This is a point of concern for just about any C-section mom I've ever talked to, and the answer depends on two things: the circumstances of the C-section and the hospital policy. While you can't know the former until it happens (obviously), knowing the hospital policy on the matter can help you assert your right to snuggles ASAP.
In my case, I had an uncomplicated C-section and was able to bond as soon as my incision was closed and I was wheeled into the recovery room, where I began breastfeeding right away. Other hospitals take longer. Other hospitals will allow skin-to-skin contact while you're still being worked on in the operating room. So know what to expect so you know what you can insist upon.
"How Long Will I Be In The Hospital?"
This is particularly important if you have a child or pet at home that you'll need to make plans for (even if you don't think you're going to have a C-section, it's good to have someone on standby just in case). It's also good to know so you can prepare your hospital bag with the appropriate amount of stuff (though, honestly, if this is your first delivery you're probably going to wind up packing some truly silly stuff that you'll look back on and laugh).
"What Is The Recovery Time?"
Again, for planning purposes, this is a good fact to know. It's also good to have a set of expectations so that you can gauge whether or not something is amiss as you recover. (Generally, you can expect to be actively recovering for six weeks or so, though your mileage may vary and it may take you much longer to get completely back to 100 percent.)
"What Painkillers Will You Prescribe? Are They Compatible With Breastfeeding?"
If you're not planning to breastfeed this obviously isn't as big a deal (though it's always a good idea to know about any medications you're taking), but chat with your doctor so they can prescribe the best painkiller for you. And trust me, you will need painkillers after a C-section, if only for a little while. This is not a sign of weakness, it's a sign of major abdominal surgery.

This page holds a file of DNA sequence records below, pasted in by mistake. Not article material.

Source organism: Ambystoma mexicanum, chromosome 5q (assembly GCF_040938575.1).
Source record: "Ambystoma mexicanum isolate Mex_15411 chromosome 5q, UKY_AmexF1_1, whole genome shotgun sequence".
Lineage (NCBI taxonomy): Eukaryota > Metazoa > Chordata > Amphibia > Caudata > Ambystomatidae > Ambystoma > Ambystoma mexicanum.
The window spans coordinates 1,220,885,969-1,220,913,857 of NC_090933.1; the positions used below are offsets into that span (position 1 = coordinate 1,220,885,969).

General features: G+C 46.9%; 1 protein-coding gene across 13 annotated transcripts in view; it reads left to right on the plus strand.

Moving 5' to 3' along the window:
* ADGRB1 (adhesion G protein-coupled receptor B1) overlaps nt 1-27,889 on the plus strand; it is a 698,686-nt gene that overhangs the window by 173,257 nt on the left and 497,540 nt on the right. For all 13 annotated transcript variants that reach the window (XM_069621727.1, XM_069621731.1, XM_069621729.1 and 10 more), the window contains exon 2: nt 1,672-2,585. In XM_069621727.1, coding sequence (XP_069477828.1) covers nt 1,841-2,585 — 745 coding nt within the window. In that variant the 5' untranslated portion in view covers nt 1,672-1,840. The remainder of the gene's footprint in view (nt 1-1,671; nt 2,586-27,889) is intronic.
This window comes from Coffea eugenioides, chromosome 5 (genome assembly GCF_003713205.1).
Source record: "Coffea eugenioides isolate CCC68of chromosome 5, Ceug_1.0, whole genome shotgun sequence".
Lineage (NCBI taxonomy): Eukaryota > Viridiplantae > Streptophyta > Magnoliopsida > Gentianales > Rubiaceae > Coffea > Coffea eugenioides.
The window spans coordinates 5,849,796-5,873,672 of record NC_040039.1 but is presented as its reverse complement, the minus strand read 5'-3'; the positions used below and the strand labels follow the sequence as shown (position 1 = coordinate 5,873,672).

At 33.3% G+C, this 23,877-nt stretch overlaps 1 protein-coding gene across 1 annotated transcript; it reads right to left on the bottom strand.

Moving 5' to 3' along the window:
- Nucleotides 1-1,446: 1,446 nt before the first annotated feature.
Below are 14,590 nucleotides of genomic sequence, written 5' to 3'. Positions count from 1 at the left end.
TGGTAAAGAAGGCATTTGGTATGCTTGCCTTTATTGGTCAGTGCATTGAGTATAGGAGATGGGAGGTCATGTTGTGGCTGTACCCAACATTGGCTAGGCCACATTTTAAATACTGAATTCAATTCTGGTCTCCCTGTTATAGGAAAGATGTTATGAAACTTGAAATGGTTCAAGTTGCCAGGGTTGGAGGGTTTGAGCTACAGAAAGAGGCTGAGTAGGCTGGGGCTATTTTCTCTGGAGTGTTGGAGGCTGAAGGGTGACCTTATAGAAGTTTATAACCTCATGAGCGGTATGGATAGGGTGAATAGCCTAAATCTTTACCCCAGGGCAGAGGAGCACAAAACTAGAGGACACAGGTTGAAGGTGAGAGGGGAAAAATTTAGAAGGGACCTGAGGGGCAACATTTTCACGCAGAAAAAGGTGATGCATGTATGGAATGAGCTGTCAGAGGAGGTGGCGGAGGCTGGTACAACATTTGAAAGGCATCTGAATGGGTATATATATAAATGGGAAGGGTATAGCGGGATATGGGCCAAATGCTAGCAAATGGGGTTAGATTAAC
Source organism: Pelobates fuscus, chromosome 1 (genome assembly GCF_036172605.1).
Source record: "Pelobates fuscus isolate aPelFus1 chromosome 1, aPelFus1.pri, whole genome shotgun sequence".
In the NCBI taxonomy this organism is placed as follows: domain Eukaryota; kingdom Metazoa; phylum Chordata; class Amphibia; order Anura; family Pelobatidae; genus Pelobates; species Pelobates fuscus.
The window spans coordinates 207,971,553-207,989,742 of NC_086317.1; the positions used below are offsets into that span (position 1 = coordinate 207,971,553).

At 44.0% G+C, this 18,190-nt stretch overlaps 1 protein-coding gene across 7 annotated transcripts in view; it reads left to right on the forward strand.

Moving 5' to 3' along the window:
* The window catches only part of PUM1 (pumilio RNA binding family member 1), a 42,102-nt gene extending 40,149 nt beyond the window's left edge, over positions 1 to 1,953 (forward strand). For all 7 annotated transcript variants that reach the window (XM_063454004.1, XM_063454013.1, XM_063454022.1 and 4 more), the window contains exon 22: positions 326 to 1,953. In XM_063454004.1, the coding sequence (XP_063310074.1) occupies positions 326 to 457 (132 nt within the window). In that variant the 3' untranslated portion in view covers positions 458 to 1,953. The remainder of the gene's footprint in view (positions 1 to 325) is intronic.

Rest assured, doctors are aware that most women are at least going to give breastfeeding a whirl and therefore routinely prescribe medications that are compatible with nursing.
"What Prohibitions Will Be In Place During Recovery And For How Long?"
There's a long list of things any postpartum mom is discouraged from attempting in the first few weeks after delivery, from inserting anything into the vagina (yes, that still holds true if you've had a C-section) to exercise to driving. There are some things that will have to be changed and accommodated in the following weeks, too, and that list is just a little bit longer for women who have had C-sections.
"What Should I Know That I Wouldn't Think To Ask?"
There's lots of things about C-sections and recovery that you won't think to ask because how do you know what you don't know, you know? For example, my OB-GYN mentioned that I shouldn't make any "extending" movements after surgery, like reaching into a high cupboard or vacuuming. This can put strain on the incision. She also told me to keep taking stool softeners, because your first postpartum poop is a doozy anyway and those painkillers we discussed? Often constipating. This never would have crossed my mind and I'm so glad I had a head's up.
Hopefully your OB-GYN will be forthcoming with advice and information, but don't be nervous about asking as many questions as you need in order to feel completely comfortable with this routine, safe, but nevertheless mysterious way to give birth.